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Media release

Schoodic Institute scientists invite the public to join them in the intertidal zone to collect data about rockweed while exploring the beauty of the rocky coast between the tides.

Rockweed (Ascophyllum nodosum) is the dominant algae or seaweed in most of the rocky intertidal zone of Maine and provides habitat for animals living in and visiting this dynamic ecosystem.

Rockweed is currently harvested in Maine and sustainable management requires knowledge of the total amount of rockweed throughout the state. To help answer the question, ”How much rockweed is there?” Schoodic Institute has launched Project ASCO (Assessing Seaweed via Community Observations). Coastal property owners, land trusts and their members, and others with access to the shoreline are invited to one or more field training sessions to learn how to collect rockweed data that will be analyzed and shared by scientists at Schoodic Institute to inform resource management.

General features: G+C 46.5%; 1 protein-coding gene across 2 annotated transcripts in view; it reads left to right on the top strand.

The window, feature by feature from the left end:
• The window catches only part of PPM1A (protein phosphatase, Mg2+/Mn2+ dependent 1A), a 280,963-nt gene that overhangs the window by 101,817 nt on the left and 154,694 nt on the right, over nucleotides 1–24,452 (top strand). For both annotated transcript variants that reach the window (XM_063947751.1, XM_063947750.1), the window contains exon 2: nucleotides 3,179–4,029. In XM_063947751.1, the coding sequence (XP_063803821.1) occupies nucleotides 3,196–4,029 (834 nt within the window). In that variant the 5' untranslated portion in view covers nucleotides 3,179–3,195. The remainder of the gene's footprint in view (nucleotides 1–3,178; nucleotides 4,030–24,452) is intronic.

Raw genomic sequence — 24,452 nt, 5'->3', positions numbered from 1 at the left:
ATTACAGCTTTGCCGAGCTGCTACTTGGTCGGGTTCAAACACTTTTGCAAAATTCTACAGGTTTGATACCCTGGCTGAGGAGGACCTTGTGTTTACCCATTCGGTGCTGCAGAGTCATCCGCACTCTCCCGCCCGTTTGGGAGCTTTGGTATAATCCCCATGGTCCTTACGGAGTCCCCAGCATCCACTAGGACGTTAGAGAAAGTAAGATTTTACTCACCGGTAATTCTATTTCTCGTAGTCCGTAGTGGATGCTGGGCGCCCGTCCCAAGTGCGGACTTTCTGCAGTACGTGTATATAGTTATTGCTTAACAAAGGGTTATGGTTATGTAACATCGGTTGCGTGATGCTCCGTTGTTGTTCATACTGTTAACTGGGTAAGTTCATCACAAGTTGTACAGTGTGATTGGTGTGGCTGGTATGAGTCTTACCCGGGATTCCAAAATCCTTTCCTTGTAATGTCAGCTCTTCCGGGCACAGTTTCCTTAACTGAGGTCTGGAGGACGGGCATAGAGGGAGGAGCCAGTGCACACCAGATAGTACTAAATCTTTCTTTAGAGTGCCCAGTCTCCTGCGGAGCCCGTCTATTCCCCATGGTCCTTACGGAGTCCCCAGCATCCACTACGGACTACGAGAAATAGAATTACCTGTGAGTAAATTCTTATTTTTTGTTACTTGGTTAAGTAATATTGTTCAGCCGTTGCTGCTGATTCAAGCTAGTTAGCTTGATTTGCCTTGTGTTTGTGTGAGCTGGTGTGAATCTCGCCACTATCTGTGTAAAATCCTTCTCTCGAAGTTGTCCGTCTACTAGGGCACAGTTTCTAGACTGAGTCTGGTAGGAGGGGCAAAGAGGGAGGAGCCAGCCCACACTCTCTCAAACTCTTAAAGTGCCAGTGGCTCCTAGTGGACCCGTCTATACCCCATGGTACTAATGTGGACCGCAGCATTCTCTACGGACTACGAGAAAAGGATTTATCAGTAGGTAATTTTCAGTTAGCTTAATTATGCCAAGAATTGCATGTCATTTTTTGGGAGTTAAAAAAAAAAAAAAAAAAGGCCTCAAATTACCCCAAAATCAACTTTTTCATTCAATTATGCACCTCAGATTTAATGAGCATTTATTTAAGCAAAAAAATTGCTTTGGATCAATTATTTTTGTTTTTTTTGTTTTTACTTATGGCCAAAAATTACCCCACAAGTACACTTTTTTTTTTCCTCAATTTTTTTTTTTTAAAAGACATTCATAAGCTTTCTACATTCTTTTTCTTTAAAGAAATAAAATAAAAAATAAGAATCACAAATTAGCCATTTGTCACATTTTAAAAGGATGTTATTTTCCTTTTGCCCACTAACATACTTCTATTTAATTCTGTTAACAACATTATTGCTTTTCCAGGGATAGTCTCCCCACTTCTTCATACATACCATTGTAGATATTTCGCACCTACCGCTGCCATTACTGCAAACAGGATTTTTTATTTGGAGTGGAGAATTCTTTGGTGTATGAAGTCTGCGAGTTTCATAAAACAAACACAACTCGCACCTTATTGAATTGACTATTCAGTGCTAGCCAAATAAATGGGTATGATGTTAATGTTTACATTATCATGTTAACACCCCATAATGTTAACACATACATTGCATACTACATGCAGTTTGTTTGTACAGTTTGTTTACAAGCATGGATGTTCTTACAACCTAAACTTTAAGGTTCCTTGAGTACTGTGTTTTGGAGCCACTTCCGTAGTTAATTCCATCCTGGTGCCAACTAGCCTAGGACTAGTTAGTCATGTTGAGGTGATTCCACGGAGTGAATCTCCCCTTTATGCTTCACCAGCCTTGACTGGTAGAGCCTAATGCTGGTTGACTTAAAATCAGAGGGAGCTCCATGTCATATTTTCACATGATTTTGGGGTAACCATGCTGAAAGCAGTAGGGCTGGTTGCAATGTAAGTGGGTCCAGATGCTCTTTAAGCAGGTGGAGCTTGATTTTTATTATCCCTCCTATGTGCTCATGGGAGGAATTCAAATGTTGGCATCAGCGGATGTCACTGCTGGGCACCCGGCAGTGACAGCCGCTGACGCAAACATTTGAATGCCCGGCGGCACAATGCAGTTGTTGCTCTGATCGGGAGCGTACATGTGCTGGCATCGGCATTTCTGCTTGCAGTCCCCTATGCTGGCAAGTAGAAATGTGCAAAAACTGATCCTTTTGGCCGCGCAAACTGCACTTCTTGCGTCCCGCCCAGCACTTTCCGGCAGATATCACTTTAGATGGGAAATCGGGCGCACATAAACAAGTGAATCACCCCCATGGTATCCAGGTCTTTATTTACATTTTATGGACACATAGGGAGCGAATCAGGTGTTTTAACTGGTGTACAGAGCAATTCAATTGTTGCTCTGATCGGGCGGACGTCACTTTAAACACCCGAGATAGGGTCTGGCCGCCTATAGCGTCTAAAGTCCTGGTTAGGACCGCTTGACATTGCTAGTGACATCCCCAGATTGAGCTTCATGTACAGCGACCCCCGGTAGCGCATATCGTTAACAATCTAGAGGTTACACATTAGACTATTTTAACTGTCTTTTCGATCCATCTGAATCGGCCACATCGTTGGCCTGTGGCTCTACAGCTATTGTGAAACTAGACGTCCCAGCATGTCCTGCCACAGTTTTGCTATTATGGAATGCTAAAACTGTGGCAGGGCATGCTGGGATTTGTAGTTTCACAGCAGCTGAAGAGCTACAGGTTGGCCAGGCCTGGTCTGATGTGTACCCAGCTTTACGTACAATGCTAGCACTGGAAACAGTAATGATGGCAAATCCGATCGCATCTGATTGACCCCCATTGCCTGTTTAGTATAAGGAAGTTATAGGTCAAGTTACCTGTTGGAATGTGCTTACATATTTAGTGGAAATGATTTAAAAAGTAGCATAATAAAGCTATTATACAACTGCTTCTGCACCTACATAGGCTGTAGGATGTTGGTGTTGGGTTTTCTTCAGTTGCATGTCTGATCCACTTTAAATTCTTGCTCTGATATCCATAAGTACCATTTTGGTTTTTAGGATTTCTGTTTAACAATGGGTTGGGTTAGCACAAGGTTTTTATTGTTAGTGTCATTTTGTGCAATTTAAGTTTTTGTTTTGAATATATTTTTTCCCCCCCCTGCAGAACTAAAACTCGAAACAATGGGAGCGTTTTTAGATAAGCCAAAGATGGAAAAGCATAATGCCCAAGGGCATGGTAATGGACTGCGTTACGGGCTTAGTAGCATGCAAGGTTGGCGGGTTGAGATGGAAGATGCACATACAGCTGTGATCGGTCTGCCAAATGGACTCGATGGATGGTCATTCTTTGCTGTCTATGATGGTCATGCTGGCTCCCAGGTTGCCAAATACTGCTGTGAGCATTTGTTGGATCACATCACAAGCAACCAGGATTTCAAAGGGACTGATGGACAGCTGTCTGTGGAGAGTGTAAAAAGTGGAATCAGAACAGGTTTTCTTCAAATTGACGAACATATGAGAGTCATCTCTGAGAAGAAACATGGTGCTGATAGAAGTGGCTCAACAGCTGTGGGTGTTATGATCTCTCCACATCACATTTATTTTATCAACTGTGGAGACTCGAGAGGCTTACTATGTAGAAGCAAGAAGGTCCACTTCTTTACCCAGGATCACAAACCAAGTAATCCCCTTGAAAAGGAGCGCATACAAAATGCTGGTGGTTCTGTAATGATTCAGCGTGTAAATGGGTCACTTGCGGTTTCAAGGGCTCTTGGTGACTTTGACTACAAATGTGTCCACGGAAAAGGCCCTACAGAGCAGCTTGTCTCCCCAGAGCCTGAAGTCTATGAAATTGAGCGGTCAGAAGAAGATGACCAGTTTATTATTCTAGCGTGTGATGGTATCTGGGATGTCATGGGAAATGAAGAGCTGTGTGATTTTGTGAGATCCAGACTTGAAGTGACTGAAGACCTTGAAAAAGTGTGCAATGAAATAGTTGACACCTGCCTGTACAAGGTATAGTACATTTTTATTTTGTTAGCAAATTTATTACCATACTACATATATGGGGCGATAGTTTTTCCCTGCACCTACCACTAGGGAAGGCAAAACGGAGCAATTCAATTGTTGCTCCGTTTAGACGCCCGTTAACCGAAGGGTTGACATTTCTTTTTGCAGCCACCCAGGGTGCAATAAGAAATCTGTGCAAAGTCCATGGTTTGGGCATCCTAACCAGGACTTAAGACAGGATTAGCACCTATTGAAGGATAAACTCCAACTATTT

“We are providing data collection kits to people once they are trained,” said Maya Pelletier, project coordinator, “They then have everything they need – skills and gear – to collect rockweed data from the parts of the coast they love and want to learn more about.”

The training sessions are July 6 at Lamoine Beach Park in Lamoine, July 19 at Reversing Falls Park in Pembroke, August 4 at Frazer Point on the Schoodic Peninsula, August 5 at the Wright Landing Boat Launch in Wiscasset, August 20 at Moose Point State Park in Searsport, September 16 at Wolfe’s Neck Center in Freeport, September 17 at Frazer Point on the Schoodic Peninsula, September 21 at Ocean Avenue Shore in Biddeford, and October 2 at Potts Point Preserve in Harpswell.

These in-person training sessions will be spent outdoors in the intertidal zone. No prior knowledge is required; participants will be provided with the supplies and training needed to safely and effectively collect rockweed data.

“We are looking forward to working with other people who love the coast and the intertidal to collect high quality and essential data,” said Hannah Webber, Marine Ecology Director at Schoodic Institute.

Along with rockweed, this project allows for learning more about other seaweeds, periwinkles, mussels, crabs, birds, and the occasional seal or whale. There is no cost to attend but registration is required.

Visit the Project ASCO page for more information and to register.